Documenting face-to-face encounters remains a pain point for home care providers.
It makes sense why, too. The rules and regulations surrounding it are often inconsistent, but there are also ways for providers to combat claim denials.
Face-to-face documentation is already a top reason for these claim denials in Medicare and Medicaid, and also, regulatory guidelines have recently changed – yet another reason providers need to focus on best practices.
There are several aspects of the process that have somewhat heavy-handed guidelines, C3 Advisors president Sharon Harder said during a webinar hosted by WellSky last week.
“So in essence what we have — especially for home health — is kind of a hodgepodge of additions to the original rule, which has muddied the waters, to say the least,” Harder said. . “Therefore, navigating face-to-face counseling can be a challenge, even for those of us who do it on a daily basis.”
For example, Chapter 6 of the Program Integrity Manual states that without a valid encounter and certification at the start of care, there can be no subsequent reimbursement for services for any certification period in a series.
But that was never technically written into the regulations, Harder said.
The first time this surfaced was in 2013 when the US Centers for Medicare & Medicaid Services (CMS) published a list of FAQs, which indicated that CMS intended this to be the case. But that was never specifically written into the rules, Harder said. Also, this FAQ document is no longer available.
What muddies the water even more is that home care providers are now obviously working with a variety of payers. Some even have more business these days with Medicare Advantage (MA) plans than traditional paid health insurance.
But MA does not have the same rules for face-to-face meetings.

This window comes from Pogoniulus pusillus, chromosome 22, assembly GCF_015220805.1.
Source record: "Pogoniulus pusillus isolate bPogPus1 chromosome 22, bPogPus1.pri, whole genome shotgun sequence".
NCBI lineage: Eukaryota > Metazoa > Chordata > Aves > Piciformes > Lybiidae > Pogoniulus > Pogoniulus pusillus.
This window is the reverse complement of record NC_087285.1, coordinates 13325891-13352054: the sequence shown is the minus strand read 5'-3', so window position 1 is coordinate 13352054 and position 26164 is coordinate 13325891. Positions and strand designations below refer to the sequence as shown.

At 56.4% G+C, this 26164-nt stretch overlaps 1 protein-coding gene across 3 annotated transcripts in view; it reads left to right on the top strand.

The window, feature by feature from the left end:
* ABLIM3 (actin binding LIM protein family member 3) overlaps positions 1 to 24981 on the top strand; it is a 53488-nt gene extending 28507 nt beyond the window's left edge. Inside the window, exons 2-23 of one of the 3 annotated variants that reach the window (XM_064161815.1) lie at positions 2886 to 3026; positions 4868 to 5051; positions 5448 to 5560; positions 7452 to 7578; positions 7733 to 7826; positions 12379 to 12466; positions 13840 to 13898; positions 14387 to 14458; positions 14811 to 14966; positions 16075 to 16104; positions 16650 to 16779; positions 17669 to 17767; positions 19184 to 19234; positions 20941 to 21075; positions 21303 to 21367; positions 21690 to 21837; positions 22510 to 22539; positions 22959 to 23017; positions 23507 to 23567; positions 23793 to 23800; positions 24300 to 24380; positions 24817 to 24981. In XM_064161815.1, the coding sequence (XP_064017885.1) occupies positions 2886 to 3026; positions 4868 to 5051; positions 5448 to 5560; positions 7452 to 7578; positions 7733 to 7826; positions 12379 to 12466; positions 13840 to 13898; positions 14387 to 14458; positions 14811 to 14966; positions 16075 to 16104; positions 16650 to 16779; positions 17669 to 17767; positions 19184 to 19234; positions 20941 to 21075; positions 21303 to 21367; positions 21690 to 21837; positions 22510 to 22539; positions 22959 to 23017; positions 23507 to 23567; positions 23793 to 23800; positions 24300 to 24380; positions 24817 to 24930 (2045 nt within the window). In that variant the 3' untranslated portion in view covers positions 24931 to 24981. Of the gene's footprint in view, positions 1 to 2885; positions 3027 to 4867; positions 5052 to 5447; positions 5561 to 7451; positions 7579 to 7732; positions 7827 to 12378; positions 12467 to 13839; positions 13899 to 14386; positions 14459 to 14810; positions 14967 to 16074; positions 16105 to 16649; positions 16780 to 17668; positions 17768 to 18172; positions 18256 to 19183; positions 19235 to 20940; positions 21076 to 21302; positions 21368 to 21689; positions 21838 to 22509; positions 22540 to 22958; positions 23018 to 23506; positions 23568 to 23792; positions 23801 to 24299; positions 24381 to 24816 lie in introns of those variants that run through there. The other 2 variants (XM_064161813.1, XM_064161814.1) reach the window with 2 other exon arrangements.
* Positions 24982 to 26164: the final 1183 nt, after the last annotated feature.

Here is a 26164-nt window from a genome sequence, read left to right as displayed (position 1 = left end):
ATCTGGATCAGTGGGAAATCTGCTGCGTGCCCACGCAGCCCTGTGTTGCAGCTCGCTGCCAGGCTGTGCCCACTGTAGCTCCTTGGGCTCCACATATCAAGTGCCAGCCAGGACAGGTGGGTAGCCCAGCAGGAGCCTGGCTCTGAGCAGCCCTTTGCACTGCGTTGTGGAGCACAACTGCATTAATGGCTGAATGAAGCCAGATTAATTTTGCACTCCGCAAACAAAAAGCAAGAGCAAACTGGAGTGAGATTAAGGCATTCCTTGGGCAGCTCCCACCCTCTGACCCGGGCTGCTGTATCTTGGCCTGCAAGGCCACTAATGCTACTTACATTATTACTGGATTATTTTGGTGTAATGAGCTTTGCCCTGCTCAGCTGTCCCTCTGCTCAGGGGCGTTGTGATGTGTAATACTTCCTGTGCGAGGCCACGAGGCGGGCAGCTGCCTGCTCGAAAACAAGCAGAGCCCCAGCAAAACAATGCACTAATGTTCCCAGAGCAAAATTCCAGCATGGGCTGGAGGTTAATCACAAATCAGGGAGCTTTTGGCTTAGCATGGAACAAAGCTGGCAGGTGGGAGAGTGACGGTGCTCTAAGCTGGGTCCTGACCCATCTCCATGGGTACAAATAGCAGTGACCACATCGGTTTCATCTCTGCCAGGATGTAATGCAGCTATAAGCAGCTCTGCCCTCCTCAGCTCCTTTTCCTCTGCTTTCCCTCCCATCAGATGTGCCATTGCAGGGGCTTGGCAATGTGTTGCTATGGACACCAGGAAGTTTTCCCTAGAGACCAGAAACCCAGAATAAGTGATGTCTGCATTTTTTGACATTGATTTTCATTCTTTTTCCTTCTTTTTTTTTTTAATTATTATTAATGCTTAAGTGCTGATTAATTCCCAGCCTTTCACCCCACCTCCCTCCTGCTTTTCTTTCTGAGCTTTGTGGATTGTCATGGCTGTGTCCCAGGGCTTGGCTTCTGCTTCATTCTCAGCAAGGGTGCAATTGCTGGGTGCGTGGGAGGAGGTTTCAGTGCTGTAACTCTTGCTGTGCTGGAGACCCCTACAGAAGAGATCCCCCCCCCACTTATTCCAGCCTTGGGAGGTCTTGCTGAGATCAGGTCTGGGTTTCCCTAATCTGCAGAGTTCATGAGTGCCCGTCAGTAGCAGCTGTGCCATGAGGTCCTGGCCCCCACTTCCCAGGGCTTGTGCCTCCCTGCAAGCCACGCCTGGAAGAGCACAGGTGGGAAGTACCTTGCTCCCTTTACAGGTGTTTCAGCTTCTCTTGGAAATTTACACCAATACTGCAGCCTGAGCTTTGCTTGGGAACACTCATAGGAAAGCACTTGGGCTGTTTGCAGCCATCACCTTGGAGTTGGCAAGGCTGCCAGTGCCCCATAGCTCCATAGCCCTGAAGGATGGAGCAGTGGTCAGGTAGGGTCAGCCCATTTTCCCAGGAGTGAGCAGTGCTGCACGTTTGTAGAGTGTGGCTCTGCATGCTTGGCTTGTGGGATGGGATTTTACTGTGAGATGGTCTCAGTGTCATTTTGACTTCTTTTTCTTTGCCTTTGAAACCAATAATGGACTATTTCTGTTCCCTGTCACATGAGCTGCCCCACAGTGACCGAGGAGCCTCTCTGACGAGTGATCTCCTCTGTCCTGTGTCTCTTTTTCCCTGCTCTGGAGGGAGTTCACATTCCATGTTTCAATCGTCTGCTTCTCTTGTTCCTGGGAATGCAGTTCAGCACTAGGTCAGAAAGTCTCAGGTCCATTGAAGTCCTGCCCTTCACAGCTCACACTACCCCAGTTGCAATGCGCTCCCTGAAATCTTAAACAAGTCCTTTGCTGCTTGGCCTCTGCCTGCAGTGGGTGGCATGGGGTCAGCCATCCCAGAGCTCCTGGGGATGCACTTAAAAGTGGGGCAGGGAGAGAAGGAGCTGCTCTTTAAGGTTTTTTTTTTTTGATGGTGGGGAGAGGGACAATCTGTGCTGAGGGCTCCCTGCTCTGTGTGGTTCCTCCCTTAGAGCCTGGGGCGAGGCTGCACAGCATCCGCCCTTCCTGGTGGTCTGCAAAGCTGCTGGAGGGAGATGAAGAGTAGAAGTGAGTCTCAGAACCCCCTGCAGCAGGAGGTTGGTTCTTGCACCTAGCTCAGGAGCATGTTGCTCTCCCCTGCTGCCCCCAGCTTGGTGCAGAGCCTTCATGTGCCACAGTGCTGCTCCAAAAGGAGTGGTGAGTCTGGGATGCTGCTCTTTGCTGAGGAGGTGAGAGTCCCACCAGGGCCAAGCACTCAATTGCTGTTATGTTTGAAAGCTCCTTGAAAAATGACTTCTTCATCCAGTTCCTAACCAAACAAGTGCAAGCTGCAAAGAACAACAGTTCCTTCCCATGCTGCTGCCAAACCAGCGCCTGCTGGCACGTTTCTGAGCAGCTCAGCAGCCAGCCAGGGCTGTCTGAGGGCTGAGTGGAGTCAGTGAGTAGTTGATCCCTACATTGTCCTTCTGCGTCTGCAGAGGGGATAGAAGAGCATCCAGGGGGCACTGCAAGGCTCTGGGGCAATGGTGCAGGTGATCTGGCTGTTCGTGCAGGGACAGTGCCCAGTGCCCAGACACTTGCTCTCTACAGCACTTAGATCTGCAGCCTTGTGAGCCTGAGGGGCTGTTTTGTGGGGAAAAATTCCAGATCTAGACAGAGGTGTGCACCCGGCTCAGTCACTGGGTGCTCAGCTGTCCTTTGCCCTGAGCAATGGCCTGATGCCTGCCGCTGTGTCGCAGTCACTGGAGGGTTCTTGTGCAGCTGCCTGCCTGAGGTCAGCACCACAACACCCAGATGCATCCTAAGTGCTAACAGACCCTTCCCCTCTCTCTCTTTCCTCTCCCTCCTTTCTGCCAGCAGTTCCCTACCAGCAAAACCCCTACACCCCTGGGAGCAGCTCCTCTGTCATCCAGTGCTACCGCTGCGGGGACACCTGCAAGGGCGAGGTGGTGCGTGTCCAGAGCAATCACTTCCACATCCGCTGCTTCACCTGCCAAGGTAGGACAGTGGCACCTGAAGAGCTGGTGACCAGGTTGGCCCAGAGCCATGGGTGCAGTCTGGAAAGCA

“We know we have to have face-to-face Medicaid — all Medicaid plans require face-to-face,” Harder said. “Medicare Advantage, on the other hand, has the option of requiring it or not. Some of them do and some don’t. So you should be aware of these rules with respect to the Medicare Advantage plans you were working with. .
Providers are also expected to match the primary diagnosis from the face-to-face encounter with the subsequent care plan.
However — especially for providers working under exam choice demonstration (RCD) — that’s not always a valid reason for a denial, according to Harder.
For example, there may be multiple comorbidities or chronic conditions that work together to make up a complex patient, and therefore the claim should not be denied. Suppliers can then argue this in their appeal.
There are also discrepancies regarding timing when it comes to face-to-face documentation. The dates are theoretically supposed to be included in the body of the certification language, but in 2015 questions arose about how the EMRs would take them into account.
“As a result, CMS changed the language of Chapter 7 a bit, which again can be an argument for us.”
Who can certify home health care — and how they can certify it — has also changed during the public health emergency.
At the same time, some of this is also not hardwired into home health care regulation, adding to the confusion for providers.
“Interestingly, on the palliative care side, CMS wrote in the standing bylaws that during a public health emergency, face-to-face palliative care could be conducted via telehealth,” Harder said. “They didn’t do it for home health. So the only time we can have telehealth – except when waiver 1135 is in effect – is when we have an originating site that is on this list.